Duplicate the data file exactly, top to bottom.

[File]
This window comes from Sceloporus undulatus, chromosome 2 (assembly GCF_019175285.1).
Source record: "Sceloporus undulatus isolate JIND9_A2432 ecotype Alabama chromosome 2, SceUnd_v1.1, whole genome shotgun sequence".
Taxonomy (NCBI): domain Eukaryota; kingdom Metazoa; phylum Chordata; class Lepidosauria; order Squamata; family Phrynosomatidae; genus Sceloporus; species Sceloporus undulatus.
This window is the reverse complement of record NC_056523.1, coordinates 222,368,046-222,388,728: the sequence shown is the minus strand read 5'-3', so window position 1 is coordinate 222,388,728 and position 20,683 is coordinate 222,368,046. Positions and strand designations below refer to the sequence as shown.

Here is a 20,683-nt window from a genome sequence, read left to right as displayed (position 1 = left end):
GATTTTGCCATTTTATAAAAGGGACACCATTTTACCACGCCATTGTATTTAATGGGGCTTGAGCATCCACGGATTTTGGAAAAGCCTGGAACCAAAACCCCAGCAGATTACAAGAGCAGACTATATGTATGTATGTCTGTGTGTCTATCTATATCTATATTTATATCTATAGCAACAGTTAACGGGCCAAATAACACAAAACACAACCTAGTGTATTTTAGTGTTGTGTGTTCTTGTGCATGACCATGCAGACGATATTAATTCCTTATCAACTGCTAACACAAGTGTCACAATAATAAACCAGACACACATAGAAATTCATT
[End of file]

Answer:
This window comes from Sceloporus undulatus, chromosome 2 (assembly GCF_019175285.1).
Source record: "Sceloporus undulatus isolate JIND9_A2432 ecotype Alabama chromosome 2, SceUnd_v1.1, whole genome shotgun sequence".
Taxonomy (NCBI): domain Eukaryota; kingdom Metazoa; phylum Chordata; class Lepidosauria; order Squamata; family Phrynosomatidae; genus Sceloporus; species Sceloporus undulatus.
This window is the reverse complement of record NC_056523.1, coordinates 222,368,046-222,388,728: the sequence shown is the minus strand read 5'-3', so window position 1 is coordinate 222,388,728 and position 20,683 is coordinate 222,368,046. Positions and strand designations below refer to the sequence as shown.

Here is a 20,683-nt window from a genome sequence, read left to right as displayed (position 1 = left end):
GATTTTGCCATTTTATAAAAGGGACACCATTTTACCACGCCATTGTATTTAATGGGGCTTGAGCATCCACGGATTTTGGAAAAGCCTGGAACCAAAACCCCAGCAGATTACAAGAGCAGACTATATGTATGTATGTCTGTGTGTCTATCTATATCTATATTTATATCTATAGCAACAGTTAACGGGCCAAATAACACAAAACACAACCTAGTGTATTTTAGTGTTGTGTGTTCTTGTGCATGACCATGCAGACGATATTAATTCCTTATCAACTGCTAACACAAGTGTCACAATAATAAACCAGACACACATAGAAATTCATT